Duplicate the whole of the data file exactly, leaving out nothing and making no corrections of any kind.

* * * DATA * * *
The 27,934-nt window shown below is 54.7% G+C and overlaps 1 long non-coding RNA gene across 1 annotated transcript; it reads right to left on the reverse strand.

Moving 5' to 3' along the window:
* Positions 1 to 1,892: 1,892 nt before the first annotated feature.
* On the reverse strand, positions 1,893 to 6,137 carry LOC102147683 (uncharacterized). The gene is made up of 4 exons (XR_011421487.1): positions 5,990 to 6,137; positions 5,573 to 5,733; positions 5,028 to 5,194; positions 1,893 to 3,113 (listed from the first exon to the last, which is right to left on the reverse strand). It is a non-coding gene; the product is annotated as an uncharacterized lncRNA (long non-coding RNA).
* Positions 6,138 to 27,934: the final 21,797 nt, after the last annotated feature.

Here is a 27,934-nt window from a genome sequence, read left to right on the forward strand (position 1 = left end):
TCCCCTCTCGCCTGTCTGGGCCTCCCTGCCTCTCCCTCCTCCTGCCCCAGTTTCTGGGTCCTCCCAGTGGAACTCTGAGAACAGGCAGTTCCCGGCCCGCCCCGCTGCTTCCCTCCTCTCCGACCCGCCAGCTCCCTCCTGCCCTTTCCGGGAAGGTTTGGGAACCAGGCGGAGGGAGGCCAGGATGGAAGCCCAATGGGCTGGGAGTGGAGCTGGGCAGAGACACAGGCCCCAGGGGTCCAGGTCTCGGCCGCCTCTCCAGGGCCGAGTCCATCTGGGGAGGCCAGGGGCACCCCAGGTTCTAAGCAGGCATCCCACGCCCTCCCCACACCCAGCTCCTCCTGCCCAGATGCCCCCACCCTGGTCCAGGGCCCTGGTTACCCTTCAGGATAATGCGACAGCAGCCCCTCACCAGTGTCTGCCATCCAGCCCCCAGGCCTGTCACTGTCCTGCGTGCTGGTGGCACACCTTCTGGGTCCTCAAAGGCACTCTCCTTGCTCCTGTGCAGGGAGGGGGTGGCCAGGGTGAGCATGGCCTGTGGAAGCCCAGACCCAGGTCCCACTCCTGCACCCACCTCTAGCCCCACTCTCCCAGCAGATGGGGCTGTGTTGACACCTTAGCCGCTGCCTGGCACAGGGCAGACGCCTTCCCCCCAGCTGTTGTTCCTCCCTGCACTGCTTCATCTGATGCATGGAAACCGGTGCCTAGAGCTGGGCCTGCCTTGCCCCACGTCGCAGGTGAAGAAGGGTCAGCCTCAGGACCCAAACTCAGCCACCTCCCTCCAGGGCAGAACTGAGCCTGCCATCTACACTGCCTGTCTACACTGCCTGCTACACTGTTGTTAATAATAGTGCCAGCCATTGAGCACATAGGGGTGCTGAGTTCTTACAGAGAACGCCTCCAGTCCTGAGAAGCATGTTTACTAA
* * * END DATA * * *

The 27,934-nt window shown below is 54.7% G+C and overlaps 1 long non-coding RNA gene across 1 annotated transcript; it reads right to left on the reverse strand.

Moving 5' to 3' along the window:
* Positions 1 to 1,892: 1,892 nt before the first annotated feature.
* On the reverse strand, positions 1,893 to 6,137 carry LOC102147683 (uncharacterized). The gene is made up of 4 exons (XR_011421487.1): positions 5,990 to 6,137; positions 5,573 to 5,733; positions 5,028 to 5,194; positions 1,893 to 3,113 (listed from the first exon to the last, which is right to left on the reverse strand). It is a non-coding gene; the product is annotated as an uncharacterized lncRNA (long non-coding RNA).
* Positions 6,138 to 27,934: the final 21,797 nt, after the last annotated feature.

Here is a 27,934-nt window from a genome sequence, read left to right on the forward strand (position 1 = left end):
TCCCCTCTCGCCTGTCTGGGCCTCCCTGCCTCTCCCTCCTCCTGCCCCAGTTTCTGGGTCCTCCCAGTGGAACTCTGAGAACAGGCAGTTCCCGGCCCGCCCCGCTGCTTCCCTCCTCTCCGACCCGCCAGCTCCCTCCTGCCCTTTCCGGGAAGGTTTGGGAACCAGGCGGAGGGAGGCCAGGATGGAAGCCCAATGGGCTGGGAGTGGAGCTGGGCAGAGACACAGGCCCCAGGGGTCCAGGTCTCGGCCGCCTCTCCAGGGCCGAGTCCATCTGGGGAGGCCAGGGGCACCCCAGGTTCTAAGCAGGCATCCCACGCCCTCCCCACACCCAGCTCCTCCTGCCCAGATGCCCCCACCCTGGTCCAGGGCCCTGGTTACCCTTCAGGATAATGCGACAGCAGCCCCTCACCAGTGTCTGCCATCCAGCCCCCAGGCCTGTCACTGTCCTGCGTGCTGGTGGCACACCTTCTGGGTCCTCAAAGGCACTCTCCTTGCTCCTGTGCAGGGAGGGGGTGGCCAGGGTGAGCATGGCCTGTGGAAGCCCAGACCCAGGTCCCACTCCTGCACCCACCTCTAGCCCCACTCTCCCAGCAGATGGGGCTGTGTTGACACCTTAGCCGCTGCCTGGCACAGGGCAGACGCCTTCCCCCCAGCTGTTGTTCCTCCCTGCACTGCTTCATCTGATGCATGGAAACCGGTGCCTAGAGCTGGGCCTGCCTTGCCCCACGTCGCAGGTGAAGAAGGGTCAGCCTCAGGACCCAAACTCAGCCACCTCCCTCCAGGGCAGAACTGAGCCTGCCATCTACACTGCCTGTCTACACTGCCTGCTACACTGTTGTTAATAATAGTGCCAGCCATTGAGCACATAGGGGTGCTGAGTTCTTACAGAGAACGCCTCCAGTCCTGAGAAGCATGTTTACTAA